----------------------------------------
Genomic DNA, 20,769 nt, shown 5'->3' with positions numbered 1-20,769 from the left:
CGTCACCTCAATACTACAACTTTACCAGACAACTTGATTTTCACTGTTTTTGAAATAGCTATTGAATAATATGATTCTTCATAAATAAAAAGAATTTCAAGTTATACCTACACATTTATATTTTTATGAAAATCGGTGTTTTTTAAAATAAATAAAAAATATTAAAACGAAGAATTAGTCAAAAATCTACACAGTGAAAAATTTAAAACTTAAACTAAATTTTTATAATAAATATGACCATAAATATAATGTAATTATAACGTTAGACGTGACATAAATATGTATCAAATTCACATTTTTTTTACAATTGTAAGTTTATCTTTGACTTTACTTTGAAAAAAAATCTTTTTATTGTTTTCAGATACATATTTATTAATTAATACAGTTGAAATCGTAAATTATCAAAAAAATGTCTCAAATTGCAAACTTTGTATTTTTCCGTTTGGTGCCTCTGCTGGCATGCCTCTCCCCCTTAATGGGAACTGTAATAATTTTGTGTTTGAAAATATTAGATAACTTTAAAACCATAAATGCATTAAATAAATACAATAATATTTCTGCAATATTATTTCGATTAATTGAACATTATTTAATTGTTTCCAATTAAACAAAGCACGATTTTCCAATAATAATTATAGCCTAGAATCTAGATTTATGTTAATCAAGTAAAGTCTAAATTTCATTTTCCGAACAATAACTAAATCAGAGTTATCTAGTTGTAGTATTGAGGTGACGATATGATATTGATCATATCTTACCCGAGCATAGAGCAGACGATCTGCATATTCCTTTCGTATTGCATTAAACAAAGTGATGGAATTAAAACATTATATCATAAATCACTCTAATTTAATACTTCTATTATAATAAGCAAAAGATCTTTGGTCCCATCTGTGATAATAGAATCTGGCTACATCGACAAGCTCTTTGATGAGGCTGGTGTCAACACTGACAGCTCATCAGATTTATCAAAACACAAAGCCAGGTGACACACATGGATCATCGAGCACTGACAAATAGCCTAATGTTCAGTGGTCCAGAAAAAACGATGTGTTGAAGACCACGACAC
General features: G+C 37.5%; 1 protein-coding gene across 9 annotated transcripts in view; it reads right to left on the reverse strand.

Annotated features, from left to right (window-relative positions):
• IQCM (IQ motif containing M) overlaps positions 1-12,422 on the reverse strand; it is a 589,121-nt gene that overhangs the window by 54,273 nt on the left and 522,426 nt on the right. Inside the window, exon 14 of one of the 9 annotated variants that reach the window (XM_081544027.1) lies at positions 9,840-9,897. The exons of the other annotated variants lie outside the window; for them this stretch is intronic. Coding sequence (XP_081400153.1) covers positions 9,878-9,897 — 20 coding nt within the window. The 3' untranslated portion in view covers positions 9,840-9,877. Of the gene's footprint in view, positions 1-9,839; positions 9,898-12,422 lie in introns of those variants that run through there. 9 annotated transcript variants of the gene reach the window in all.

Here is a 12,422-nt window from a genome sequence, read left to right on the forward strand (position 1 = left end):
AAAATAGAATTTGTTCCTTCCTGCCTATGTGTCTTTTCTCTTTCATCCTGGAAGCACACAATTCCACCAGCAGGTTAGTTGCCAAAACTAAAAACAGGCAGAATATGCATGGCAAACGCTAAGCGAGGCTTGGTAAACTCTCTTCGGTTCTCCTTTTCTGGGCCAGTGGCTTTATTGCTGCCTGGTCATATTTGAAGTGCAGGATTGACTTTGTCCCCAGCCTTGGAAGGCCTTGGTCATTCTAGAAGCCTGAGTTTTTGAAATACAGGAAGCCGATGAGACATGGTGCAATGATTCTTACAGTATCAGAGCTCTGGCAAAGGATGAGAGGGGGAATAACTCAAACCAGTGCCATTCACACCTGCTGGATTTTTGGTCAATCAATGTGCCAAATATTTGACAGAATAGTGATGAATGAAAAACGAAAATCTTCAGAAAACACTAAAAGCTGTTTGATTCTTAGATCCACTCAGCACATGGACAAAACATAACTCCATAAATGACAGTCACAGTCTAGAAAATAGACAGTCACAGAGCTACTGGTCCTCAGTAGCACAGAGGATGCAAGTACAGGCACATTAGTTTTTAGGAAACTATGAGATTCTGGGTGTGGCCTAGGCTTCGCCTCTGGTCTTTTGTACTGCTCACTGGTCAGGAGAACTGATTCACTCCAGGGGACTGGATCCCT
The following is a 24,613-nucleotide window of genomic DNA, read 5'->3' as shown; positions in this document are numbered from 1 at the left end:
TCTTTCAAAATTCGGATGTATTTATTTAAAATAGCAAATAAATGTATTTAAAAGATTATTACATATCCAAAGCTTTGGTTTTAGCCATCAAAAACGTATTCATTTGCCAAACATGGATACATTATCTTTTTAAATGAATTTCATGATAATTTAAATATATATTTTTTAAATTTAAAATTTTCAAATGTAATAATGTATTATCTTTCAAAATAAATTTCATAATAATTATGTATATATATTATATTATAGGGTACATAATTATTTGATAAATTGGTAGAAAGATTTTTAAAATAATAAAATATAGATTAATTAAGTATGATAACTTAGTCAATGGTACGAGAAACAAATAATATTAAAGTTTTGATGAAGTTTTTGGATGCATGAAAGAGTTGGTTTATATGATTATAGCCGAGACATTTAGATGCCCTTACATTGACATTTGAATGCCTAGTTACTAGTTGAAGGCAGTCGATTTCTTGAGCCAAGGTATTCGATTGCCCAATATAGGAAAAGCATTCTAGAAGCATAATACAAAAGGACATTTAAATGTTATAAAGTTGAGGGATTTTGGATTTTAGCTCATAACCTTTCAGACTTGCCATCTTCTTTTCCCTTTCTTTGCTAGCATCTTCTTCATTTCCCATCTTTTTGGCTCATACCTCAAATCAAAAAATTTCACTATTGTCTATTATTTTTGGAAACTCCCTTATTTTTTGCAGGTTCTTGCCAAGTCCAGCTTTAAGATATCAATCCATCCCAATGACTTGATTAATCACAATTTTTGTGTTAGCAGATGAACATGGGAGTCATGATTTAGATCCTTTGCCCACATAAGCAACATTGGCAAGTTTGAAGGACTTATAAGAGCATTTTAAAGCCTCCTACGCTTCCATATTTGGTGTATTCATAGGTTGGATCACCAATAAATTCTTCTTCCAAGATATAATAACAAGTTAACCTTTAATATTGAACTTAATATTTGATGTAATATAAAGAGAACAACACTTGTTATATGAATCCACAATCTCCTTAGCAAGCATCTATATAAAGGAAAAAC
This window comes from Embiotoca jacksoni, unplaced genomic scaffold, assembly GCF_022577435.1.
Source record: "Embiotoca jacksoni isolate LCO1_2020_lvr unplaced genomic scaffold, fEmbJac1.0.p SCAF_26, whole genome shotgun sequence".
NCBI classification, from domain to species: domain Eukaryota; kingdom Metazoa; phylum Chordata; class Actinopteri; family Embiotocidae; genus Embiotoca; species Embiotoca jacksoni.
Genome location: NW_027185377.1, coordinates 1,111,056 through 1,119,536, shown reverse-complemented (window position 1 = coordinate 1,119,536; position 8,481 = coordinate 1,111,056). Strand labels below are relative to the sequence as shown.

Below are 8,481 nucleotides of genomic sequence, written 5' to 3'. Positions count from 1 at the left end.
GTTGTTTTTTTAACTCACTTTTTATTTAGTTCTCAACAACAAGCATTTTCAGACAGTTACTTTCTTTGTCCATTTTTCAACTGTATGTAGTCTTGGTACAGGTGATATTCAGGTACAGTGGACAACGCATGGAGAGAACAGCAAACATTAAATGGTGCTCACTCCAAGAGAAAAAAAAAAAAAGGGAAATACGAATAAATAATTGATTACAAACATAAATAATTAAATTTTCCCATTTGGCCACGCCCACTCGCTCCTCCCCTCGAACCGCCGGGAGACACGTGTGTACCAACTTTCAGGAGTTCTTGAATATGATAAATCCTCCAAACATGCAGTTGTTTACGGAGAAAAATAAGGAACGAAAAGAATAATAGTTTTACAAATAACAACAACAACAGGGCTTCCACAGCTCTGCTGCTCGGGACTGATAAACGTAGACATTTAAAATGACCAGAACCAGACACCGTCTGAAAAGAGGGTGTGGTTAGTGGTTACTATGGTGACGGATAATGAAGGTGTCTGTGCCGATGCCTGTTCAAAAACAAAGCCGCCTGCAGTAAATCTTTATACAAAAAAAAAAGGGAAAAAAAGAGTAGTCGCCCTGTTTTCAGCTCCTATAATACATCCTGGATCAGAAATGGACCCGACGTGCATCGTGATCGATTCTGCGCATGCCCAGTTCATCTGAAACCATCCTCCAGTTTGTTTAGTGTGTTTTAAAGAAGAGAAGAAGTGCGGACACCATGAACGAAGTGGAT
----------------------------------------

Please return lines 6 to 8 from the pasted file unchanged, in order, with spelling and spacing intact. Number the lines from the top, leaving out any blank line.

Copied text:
Here is a 12,422-nt window from a genome sequence, read left to right on the forward strand (position 1 = left end):
AAAATAGAATTTGTTCCTTCCTGCCTATGTGTCTTTTCTCTTTCATCCTGGAAGCACACAATTCCACCAGCAGGTTAGTTGCCAAAACTAAAAACAGGCAGAATATGCATGGCAAACGCTAAGCGAGGCTTGGTAAACTCTCTTCGGTTCTCCTTTTCTGGGCCAGTGGCTTTATTGCTGCCTGGTCATATTTGAAGTGCAGGATTGACTTTGTCCCCAGCCTTGGAAGGCCTTGGTCATTCTAGAAGCCTGAGTTTTTGAAATACAGGAAGCCGATGAGACATGGTGCAATGATTCTTACAGTATCAGAGCTCTGGCAAAGGATGAGAGGGGGAATAACTCAAACCAGTGCCATTCACACCTGCTGGATTTTTGGTCAATCAATGTGCCAAATATTTGACAGAATAGTGATGAATGAAAAACGAAAATCTTCAGAAAACACTAAAAGCTGTTTGATTCTTAGATCCACTCAGCACATGGACAAAACATAACTCCATAAATGACAGTCACAGTCTAGAAAATAGACAGTCACAGAGCTACTGGTCCTCAGTAGCACAGAGGATGCAAGTACAGGCACATTAGTTTTTAGGAAACTATGAGATTCTGGGTGTGGCCTAGGCTTCGCCTCTGGTCTTTTGTACTGCTCACTGGTCAGGAGAACTGATTCACTCCAGGGGACTGGATCCCT
The following is a 24,613-nucleotide window of genomic DNA, read 5'->3' as shown; positions in this document are numbered from 1 at the left end: